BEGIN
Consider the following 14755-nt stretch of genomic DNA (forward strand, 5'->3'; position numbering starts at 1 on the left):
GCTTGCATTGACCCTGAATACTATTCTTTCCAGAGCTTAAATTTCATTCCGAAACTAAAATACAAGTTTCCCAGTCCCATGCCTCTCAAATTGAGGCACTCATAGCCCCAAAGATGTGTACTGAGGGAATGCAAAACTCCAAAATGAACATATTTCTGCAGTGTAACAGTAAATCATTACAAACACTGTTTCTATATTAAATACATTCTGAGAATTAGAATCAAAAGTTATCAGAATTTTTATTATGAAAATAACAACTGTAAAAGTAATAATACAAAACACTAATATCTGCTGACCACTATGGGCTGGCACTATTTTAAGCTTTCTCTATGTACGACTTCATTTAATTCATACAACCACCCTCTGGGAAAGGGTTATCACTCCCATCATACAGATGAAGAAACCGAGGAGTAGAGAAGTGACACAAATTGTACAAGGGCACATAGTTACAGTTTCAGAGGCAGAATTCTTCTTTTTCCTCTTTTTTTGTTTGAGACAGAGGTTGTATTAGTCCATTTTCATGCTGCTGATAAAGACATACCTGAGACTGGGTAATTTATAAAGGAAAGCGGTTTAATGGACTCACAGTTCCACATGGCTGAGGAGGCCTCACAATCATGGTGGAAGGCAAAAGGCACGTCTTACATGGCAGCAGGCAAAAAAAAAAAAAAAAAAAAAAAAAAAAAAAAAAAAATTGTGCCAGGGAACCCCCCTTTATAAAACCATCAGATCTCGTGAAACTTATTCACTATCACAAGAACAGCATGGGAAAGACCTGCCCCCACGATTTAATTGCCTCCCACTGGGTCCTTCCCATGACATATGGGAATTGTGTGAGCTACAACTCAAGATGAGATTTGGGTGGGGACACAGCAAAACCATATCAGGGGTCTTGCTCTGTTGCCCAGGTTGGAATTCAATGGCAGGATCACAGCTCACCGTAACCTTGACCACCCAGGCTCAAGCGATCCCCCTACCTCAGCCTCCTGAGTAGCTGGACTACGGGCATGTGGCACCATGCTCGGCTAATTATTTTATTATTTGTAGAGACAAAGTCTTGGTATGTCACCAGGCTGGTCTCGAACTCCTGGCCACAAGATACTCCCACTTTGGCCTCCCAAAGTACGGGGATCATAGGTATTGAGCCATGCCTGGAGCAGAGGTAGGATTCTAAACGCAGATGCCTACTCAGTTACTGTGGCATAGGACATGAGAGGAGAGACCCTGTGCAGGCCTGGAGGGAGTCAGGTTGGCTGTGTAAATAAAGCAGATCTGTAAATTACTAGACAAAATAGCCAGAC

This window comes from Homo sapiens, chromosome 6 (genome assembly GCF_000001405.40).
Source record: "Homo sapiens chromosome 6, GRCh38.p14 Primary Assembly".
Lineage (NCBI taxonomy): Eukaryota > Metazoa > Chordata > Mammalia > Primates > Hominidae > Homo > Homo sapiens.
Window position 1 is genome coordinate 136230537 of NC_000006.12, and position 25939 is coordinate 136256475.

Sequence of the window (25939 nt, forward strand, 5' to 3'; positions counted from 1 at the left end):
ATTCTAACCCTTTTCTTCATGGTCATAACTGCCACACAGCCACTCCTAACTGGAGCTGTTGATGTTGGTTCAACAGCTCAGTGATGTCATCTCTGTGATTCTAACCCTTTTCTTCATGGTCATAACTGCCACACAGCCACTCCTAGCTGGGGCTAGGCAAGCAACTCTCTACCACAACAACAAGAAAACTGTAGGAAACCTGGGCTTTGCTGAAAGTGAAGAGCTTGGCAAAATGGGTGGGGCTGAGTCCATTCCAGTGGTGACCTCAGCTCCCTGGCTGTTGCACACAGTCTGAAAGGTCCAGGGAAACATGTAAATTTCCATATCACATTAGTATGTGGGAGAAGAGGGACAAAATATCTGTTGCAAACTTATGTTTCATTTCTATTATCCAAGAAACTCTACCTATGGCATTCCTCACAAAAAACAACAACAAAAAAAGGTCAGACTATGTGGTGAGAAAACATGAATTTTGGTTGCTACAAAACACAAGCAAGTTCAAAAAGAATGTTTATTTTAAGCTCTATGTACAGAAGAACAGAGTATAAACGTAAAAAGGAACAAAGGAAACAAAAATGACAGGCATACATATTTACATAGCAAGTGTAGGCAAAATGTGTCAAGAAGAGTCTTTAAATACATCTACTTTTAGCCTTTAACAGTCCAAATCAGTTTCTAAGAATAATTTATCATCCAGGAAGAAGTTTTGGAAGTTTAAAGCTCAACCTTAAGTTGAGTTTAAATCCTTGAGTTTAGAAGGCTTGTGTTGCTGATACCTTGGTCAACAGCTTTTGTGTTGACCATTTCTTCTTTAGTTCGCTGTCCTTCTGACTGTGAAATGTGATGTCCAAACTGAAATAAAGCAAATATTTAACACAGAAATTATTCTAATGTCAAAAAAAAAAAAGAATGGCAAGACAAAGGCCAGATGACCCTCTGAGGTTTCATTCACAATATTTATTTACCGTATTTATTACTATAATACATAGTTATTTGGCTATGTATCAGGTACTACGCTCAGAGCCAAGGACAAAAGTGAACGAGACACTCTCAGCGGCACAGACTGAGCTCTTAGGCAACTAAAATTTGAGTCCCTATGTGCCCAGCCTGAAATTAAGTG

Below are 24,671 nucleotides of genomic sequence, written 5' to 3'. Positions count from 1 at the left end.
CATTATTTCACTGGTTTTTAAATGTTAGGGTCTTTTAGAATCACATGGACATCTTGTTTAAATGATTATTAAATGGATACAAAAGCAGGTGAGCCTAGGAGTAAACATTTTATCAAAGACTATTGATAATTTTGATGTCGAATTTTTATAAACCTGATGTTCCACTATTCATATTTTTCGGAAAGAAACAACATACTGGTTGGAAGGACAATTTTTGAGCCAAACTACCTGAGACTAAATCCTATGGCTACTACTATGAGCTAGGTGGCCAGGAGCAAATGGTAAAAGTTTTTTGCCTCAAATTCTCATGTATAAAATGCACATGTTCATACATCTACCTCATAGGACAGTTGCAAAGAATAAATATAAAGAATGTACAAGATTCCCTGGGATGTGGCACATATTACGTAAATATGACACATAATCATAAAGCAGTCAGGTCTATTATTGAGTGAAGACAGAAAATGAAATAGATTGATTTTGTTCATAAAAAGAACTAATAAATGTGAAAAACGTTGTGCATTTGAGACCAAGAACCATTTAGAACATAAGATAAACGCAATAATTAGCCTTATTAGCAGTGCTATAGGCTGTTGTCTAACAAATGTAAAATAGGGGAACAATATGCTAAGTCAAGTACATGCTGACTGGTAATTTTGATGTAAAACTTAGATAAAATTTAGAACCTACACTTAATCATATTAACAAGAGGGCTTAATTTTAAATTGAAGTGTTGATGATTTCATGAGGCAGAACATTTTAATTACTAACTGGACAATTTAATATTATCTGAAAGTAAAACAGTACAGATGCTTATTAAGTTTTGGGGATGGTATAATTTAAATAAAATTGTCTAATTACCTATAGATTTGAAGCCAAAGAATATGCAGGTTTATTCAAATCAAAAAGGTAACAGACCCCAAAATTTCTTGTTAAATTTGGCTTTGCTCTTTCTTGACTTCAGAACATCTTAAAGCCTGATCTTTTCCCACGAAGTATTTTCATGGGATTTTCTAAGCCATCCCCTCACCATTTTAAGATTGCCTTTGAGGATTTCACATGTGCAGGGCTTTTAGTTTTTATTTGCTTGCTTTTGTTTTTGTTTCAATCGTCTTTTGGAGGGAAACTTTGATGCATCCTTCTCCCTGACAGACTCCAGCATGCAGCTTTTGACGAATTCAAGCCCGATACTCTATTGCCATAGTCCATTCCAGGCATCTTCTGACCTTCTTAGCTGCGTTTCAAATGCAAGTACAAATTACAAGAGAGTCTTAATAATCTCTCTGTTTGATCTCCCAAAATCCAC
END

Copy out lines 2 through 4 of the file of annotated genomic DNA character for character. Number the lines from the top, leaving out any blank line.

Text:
GCTTGCATTGACCCTGAATACTATTCTTTCCAGAGCTTAAATTTCATTCCGAAACTAAAATACAAGTTTCCCAGTCCCATGCCTCTCAAATTGAGGCACTCATAGCCCCAAAGATGTGTACTGAGGGAATGCAAAACTCCAAAATGAACATATTTCTGCAGTGTAACAGTAAATCATTACAAACACTGTTTCTATATTAAATACATTCTGAGAATTAGAATCAAAAGTTATCAGAATTTTTATTATGAAAATAACAACTGTAAAAGTAATAATACAAAACACTAATATCTGCTGACCACTATGGGCTGGCACTATTTTAAGCTTTCTCTATGTACGACTTCATTTAATTCATACAACCACCCTCTGGGAAAGGGTTATCACTCCCATCATACAGATGAAGAAACCGAGGAGTAGAGAAGTGACACAAATTGTACAAGGGCACATAGTTACAGTTTCAGAGGCAGAATTCTTCTTTTTCCTCTTTTTTTGTTTGAGACAGAGGTTGTATTAGTCCATTTTCATGCTGCTGATAAAGACATACCTGAGACTGGGTAATTTATAAAGGAAAGCGGTTTAATGGACTCACAGTTCCACATGGCTGAGGAGGCCTCACAATCATGGTGGAAGGCAAAAGGCACGTCTTACATGGCAGCAGGCAAAAAAAAAAAAAAAAAAAAAAAAAAAAAAAAAAAAATTGTGCCAGGGAACCCCCCTTTATAAAACCATCAGATCTCGTGAAACTTATTCACTATCACAAGAACAGCATGGGAAAGACCTGCCCCCACGATTTAATTGCCTCCCACTGGGTCCTTCCCATGACATATGGGAATTGTGTGAGCTACAACTCAAGATGAGATTTGGGTGGGGACACAGCAAAACCATATCAGGGGTCTTGCTCTGTTGCCCAGGTTGGAATTCAATGGCAGGATCACAGCTCACCGTAACCTTGACCACCCAGGCTCAAGCGATCCCCCTACCTCAGCCTCCTGAGTAGCTGGACTACGGGCATGTGGCACCATGCTCGGCTAATTATTTTATTATTTGTAGAGACAAAGTCTTGGTATGTCACCAGGCTGGTCTCGAACTCCTGGCCACAAGATACTCCCACTTTGGCCTCCCAAAGTACGGGGATCATAGGTATTGAGCCATGCCTGGAGCAGAGGTAGGATTCTAAACGCAGATGCCTACTCAGTTACTGTGGCATAGGACATGAGAGGAGAGACCCTGTGCAGGCCTGGAGGGAGTCAGGTTGGCTGTGTAAATAAAGCAGATCTGTAAATTACTAGACAAAATAGCCAGAC

This window comes from Homo sapiens, chromosome 6 (genome assembly GCF_000001405.40).
Source record: "Homo sapiens chromosome 6, GRCh38.p14 Primary Assembly".